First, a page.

Experiences from recent conflicts show the strong need for smart sensor suites comprising different multi-spectral imaging sensors as core elements as well as additional non-imaging sensors. Smart sensor suites should be part of a smart sensor network – a network of sensors, databases, evaluation stations and user terminals. Its goal is to optimize the use of various information sources for military operations such as situation assessment, intelligence, surveillance, reconnaissance, target recognition and tracking. Such a smart sensor network will enable commanders to achieve higher levels of situational awareness.
Within the study at hand, an open system architecture was developed in order to increase the efficiency of sensor suites. The open system architecture for smart sensor suites, based on a system-of-systems approach, enables combining different sensors in multiple physical configurations, such as distributed sensors, co-located sensors combined in a single package, tower-mounted sensors, sensors integrated in a mobile platform, and trigger sensors. The architecture was derived from a set of system requirements and relevant scenarios. Its mode of operation is adaptable to a series of scenarios with respect to relevant objects of interest, activities to be observed, available transmission bandwidth, etc.
The presented open architecture is designed in accordance with the NATO Architecture Framework (NAF). The architecture allows smart sensor suites to be part of a surveillance network, linked e.g. to a sensor planning system and a C4ISR center, and to be used in combination with future RPAS (Remotely Piloted Aircraft Systems) for supporting a more flexible dynamic configuration of RPAS payloads.
We propose a novel Deep learning approach using autoencoders to map spectral bands to a space of lower dimensionality while preserving the information that makes it possible to discriminate different materials. Deep learning is a relatively new pattern recognition approach which has given promising result in many applications. In Deep learning a hierarchical representation of increasing level of abstraction of the features is learned. Autoencoder is an important unsupervised technique frequently used in Deep learning for extracting important properties of the data. The learned latent representation is a non-linear mapping of the original data which potentially preserve the discrimination capacity.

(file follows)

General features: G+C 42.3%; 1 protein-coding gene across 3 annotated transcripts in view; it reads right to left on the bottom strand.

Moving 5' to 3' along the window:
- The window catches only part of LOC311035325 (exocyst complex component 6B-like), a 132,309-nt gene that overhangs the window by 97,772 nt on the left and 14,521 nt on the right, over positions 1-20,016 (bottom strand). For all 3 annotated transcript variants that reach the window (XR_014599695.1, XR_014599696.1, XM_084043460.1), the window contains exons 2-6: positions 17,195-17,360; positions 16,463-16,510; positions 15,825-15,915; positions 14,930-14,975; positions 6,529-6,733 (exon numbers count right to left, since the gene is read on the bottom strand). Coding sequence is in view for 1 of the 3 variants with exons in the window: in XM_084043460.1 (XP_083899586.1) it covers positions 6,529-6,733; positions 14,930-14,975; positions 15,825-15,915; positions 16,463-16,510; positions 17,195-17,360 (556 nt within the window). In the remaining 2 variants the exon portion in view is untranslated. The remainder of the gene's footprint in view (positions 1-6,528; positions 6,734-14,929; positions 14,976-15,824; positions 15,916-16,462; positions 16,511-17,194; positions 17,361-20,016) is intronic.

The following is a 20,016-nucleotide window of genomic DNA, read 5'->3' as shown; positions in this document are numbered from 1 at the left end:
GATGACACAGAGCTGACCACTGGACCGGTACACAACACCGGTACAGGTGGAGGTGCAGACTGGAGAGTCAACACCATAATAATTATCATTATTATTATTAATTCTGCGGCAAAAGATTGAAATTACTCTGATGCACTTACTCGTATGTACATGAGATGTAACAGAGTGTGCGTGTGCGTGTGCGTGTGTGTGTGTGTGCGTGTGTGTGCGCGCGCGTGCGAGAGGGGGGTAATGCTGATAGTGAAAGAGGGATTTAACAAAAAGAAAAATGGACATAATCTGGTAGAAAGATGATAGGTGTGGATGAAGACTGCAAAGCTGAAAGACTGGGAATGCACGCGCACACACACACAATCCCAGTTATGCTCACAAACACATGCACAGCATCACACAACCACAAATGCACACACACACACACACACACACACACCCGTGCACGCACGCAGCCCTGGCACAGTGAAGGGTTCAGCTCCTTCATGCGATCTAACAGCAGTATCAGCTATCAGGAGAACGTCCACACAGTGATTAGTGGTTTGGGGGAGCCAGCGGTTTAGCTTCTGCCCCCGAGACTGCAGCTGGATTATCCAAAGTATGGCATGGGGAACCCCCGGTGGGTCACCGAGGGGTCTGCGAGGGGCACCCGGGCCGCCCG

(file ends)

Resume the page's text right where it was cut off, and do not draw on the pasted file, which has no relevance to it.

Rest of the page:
The use of Improvised Explosive Devices (IEDs) has increased significantly over the world and is a globally widespread phenomenon. Although measures can be taken to anticipate and prevent the opponent's ability to deploy IEDs, detection of IEDs will always be a central activity. There is a wide range of different sensors that are useful but also simple means, such as a pair of binoculars, can be crucial to detect IEDs in time.
Disturbed earth (disturbed soil), such as freshly dug areas, dumps of clay on top of smooth sand or depressions in the ground, could be an indication of a buried IED. This paper brie y describes how a field trial was set-up to provide a realistic data set on a road section containing areas with disturbed soil due to buried IEDs. The road section was imaged using a forward looking land-based sensor platform consisting of visual imaging sensors together with long-, mid-, and shortwave infrared imaging sensors.